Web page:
[Full article published in The Clyde Fitch Report, April 17, 2018.] “When I was young I was taught by my grandmother to listen to the night.” The shirtless and magnificent Sahr Ngaujah kicks […]
[Full article published in The Clyde Fitch Report, April 17, 2018.]
“When I was young I was taught by my grandmother to listen to the night.” The shirtless and magnificent Sahr Ngaujah kicks off and concludes Mlima’s Tale with direct address speeches that, along with Jo Bonney’s staging of the play, evoke deep dark spaces, inter-generational wisdom and danger in the distance.
Playwright Lynn Nottage entices us at first with poetic language that could apply to any elder communicating to a younger generation. “She’d say if you really listen, our entire history is on the wind,” Mlima recalls. Then we learn our narrator is an adult Kenyan elephant of such advanced age and magnificent tusks that national laws were designed to protect him, shifting the lens of the story. The play’s initial monologue — Mlima’s last living words — tells us of life on the Kenyan savanna, running from illegal poachers, and missing his mate and offspring. Mlima haunts the balance of the play, much like young screenwriter Joe Gillis, in Billy Wilder’s Sunset Boulevard, narrates his own story after his death at the hands of nefarious forces within commercial Hollywood and his own ambitions. Mlima the elephant, on the other hand, is chased by the greed of others and not at all complicit in his own demise.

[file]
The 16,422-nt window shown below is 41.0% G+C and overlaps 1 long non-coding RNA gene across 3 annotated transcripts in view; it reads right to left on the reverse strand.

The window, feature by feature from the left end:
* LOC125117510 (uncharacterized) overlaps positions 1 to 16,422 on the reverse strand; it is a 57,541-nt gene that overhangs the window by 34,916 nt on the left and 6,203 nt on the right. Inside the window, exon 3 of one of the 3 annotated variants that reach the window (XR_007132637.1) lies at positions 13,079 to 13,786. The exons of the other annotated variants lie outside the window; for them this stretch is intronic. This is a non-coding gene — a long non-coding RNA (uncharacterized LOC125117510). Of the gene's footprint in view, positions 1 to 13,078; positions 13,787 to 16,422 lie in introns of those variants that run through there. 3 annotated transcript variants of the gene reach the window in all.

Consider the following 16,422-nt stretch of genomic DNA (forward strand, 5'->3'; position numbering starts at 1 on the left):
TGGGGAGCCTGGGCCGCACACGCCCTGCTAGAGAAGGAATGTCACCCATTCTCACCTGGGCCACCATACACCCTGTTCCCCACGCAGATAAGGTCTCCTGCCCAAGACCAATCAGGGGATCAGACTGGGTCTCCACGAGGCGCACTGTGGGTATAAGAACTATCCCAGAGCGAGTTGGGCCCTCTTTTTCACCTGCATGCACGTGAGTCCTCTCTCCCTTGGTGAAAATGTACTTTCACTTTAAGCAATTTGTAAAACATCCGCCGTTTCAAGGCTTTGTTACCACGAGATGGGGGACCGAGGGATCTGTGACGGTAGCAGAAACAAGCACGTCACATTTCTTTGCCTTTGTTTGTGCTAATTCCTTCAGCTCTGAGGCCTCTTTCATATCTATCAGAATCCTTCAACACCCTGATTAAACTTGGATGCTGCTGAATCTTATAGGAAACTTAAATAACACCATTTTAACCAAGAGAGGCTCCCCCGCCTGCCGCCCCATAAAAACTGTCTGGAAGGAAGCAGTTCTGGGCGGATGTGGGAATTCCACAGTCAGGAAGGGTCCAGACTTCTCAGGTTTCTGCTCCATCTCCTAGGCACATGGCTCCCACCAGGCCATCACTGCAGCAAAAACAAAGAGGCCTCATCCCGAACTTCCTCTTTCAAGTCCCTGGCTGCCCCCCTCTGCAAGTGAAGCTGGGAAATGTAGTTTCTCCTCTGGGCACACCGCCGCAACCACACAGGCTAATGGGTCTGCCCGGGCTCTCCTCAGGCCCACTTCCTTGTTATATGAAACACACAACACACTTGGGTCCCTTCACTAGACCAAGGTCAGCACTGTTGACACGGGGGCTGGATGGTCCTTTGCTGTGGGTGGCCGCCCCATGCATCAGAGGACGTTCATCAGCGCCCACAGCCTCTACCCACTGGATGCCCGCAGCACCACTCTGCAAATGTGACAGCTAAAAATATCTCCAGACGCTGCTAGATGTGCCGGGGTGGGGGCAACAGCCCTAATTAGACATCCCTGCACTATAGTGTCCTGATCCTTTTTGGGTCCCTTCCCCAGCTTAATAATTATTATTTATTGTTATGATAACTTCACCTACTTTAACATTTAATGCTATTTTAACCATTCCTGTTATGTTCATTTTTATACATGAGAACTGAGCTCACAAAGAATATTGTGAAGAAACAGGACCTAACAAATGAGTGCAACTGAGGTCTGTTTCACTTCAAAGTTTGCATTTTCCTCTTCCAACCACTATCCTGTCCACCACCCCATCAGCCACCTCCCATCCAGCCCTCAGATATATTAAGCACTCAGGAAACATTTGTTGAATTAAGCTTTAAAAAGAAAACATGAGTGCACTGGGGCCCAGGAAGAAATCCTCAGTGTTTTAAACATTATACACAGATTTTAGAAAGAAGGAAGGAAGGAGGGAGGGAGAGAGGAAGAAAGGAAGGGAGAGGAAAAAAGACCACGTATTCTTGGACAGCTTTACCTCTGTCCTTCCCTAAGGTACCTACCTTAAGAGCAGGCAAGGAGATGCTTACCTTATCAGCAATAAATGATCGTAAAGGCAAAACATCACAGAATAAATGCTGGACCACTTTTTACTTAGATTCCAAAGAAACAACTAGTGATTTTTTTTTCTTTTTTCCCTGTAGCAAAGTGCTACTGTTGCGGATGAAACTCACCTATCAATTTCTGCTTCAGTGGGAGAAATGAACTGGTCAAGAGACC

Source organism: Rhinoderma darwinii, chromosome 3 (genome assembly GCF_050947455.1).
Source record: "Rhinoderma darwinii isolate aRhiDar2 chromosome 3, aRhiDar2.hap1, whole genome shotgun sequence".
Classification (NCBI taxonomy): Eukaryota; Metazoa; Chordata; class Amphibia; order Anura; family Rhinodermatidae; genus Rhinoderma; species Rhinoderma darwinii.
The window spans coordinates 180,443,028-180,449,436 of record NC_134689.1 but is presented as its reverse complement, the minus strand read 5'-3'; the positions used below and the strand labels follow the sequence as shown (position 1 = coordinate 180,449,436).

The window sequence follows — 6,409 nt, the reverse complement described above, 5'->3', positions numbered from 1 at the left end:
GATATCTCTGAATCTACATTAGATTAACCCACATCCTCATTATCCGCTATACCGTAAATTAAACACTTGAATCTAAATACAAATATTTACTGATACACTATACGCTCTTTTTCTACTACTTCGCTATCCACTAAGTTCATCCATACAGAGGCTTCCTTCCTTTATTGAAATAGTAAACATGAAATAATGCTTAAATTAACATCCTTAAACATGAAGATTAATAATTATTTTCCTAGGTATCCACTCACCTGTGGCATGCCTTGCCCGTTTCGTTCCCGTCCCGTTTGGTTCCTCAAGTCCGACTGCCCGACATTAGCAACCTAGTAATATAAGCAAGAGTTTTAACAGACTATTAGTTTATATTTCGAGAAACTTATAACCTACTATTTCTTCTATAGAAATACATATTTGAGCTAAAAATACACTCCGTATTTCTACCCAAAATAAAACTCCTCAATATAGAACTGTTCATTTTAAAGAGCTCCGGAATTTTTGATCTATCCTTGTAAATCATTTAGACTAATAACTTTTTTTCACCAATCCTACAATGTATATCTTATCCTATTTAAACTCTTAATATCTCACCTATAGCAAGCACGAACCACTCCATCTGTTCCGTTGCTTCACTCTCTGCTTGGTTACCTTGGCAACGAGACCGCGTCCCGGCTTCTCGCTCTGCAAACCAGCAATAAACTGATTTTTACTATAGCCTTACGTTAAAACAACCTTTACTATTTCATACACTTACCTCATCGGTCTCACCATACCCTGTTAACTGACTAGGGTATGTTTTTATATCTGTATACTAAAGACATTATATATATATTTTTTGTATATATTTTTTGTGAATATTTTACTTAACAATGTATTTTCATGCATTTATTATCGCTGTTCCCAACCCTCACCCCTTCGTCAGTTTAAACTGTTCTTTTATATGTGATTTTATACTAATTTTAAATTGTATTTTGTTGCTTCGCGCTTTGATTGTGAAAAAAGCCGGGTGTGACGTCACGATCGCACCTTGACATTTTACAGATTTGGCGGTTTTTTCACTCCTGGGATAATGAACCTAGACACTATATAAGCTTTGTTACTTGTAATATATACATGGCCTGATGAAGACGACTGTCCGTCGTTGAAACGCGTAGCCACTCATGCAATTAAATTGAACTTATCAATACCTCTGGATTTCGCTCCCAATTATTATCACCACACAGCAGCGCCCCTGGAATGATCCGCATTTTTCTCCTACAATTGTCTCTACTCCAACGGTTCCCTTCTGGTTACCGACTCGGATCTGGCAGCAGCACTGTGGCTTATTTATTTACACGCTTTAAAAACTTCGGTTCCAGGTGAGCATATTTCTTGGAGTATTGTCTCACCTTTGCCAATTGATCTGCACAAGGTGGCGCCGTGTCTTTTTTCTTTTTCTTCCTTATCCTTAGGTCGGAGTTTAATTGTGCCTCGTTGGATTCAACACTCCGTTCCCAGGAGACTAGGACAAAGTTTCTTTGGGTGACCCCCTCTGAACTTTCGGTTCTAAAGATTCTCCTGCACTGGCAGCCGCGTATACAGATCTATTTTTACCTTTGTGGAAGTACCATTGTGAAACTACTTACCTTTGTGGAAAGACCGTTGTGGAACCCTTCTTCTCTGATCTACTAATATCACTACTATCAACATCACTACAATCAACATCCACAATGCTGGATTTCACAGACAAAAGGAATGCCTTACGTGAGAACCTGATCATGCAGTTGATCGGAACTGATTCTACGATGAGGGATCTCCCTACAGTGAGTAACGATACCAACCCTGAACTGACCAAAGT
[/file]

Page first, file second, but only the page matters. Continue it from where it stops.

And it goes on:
Nottage’s intermission-less structure that borrows from the framework of rondeau (poetry in 13 lines in three stanzas): a series of 13 interactions between characters that depict the compromise and greed of the illicit ivory trade. I must admit that these details — how many interactions, how many characters — were clarified for me by reading the script, whereas I often found the experience of the play, at the Public Theater’s Martinson Hall, an amorphous wash. If I was often unclear precisely which character is which and how all the pieces link together, however, I did sense that each little step, interaction and compromise does lead to the next in the plot. From a bribed customs official to the artist who neglects to investigate the provenance of the ivory he uses, all the characters are complicit on the journey of Mlima’s tusks to become an ivory carving.